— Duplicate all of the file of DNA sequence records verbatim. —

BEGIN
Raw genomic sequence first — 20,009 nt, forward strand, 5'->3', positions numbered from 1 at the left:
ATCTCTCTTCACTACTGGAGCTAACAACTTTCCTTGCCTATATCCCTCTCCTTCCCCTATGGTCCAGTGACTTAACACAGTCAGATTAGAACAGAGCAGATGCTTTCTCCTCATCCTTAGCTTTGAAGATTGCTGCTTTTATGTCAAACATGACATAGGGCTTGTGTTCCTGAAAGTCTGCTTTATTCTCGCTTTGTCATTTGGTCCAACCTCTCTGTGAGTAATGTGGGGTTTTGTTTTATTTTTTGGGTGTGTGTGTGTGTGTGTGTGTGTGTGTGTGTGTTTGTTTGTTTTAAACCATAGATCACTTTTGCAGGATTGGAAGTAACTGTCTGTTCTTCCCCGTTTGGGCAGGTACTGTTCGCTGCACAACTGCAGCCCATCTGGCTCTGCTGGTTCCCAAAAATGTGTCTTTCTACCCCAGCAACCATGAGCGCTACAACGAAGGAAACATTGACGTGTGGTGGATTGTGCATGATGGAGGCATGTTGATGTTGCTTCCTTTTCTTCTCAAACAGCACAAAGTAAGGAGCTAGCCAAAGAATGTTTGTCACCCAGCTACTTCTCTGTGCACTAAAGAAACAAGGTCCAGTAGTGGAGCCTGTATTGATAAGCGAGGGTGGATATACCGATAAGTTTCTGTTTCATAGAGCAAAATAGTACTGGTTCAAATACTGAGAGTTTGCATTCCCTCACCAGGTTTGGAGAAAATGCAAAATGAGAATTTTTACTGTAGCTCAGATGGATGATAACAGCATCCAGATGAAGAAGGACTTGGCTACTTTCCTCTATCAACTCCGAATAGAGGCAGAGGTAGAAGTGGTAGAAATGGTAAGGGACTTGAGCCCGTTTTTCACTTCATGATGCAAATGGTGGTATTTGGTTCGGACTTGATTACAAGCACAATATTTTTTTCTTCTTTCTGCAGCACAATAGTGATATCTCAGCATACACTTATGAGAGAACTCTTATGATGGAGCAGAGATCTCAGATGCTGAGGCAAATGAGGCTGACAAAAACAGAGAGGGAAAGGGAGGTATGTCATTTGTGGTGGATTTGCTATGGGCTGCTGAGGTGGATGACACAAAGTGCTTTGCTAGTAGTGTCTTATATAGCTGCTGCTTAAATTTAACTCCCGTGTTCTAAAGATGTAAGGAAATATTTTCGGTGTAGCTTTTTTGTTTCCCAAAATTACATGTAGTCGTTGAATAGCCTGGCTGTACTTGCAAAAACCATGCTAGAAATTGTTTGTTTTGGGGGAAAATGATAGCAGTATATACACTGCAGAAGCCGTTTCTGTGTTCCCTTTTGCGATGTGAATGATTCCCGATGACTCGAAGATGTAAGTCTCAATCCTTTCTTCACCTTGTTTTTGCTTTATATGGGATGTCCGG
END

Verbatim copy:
Raw genomic sequence first — 20,009 nt, forward strand, 5'->3', positions numbered from 1 at the left:
ATCTCTCTTCACTACTGGAGCTAACAACTTTCCTTGCCTATATCCCTCTCCTTCCCCTATGGTCCAGTGACTTAACACAGTCAGATTAGAACAGAGCAGATGCTTTCTCCTCATCCTTAGCTTTGAAGATTGCTGCTTTTATGTCAAACATGACATAGGGCTTGTGTTCCTGAAAGTCTGCTTTATTCTCGCTTTGTCATTTGGTCCAACCTCTCTGTGAGTAATGTGGGGTTTTGTTTTATTTTTTGGGTGTGTGTGTGTGTGTGTGTGTGTGTGTGTGTGTTTGTTTGTTTTAAACCATAGATCACTTTTGCAGGATTGGAAGTAACTGTCTGTTCTTCCCCGTTTGGGCAGGTACTGTTCGCTGCACAACTGCAGCCCATCTGGCTCTGCTGGTTCCCAAAAATGTGTCTTTCTACCCCAGCAACCATGAGCGCTACAACGAAGGAAACATTGACGTGTGGTGGATTGTGCATGATGGAGGCATGTTGATGTTGCTTCCTTTTCTTCTCAAACAGCACAAAGTAAGGAGCTAGCCAAAGAATGTTTGTCACCCAGCTACTTCTCTGTGCACTAAAGAAACAAGGTCCAGTAGTGGAGCCTGTATTGATAAGCGAGGGTGGATATACCGATAAGTTTCTGTTTCATAGAGCAAAATAGTACTGGTTCAAATACTGAGAGTTTGCATTCCCTCACCAGGTTTGGAGAAAATGCAAAATGAGAATTTTTACTGTAGCTCAGATGGATGATAACAGCATCCAGATGAAGAAGGACTTGGCTACTTTCCTCTATCAACTCCGAATAGAGGCAGAGGTAGAAGTGGTAGAAATGGTAAGGGACTTGAGCCCGTTTTTCACTTCATGATGCAAATGGTGGTATTTGGTTCGGACTTGATTACAAGCACAATATTTTTTTCTTCTTTCTGCAGCACAATAGTGATATCTCAGCATACACTTATGAGAGAACTCTTATGATGGAGCAGAGATCTCAGATGCTGAGGCAAATGAGGCTGACAAAAACAGAGAGGGAAAGGGAGGTATGTCATTTGTGGTGGATTTGCTATGGGCTGCTGAGGTGGATGACACAAAGTGCTTTGCTAGTAGTGTCTTATATAGCTGCTGCTTAAATTTAACTCCCGTGTTCTAAAGATGTAAGGAAATATTTTCGGTGTAGCTTTTTTGTTTCCCAAAATTACATGTAGTCGTTGAATAGCCTGGCTGTACTTGCAAAAACCATGCTAGAAATTGTTTGTTTTGGGGGAAAATGATAGCAGTATATACACTGCAGAAGCCGTTTCTGTGTTCCCTTTTGCGATGTGAATGATTCCCGATGACTCGAAGATGTAAGTCTCAATCCTTTCTTCACCTTGTTTTTGCTTTATATGGGATGTCCGG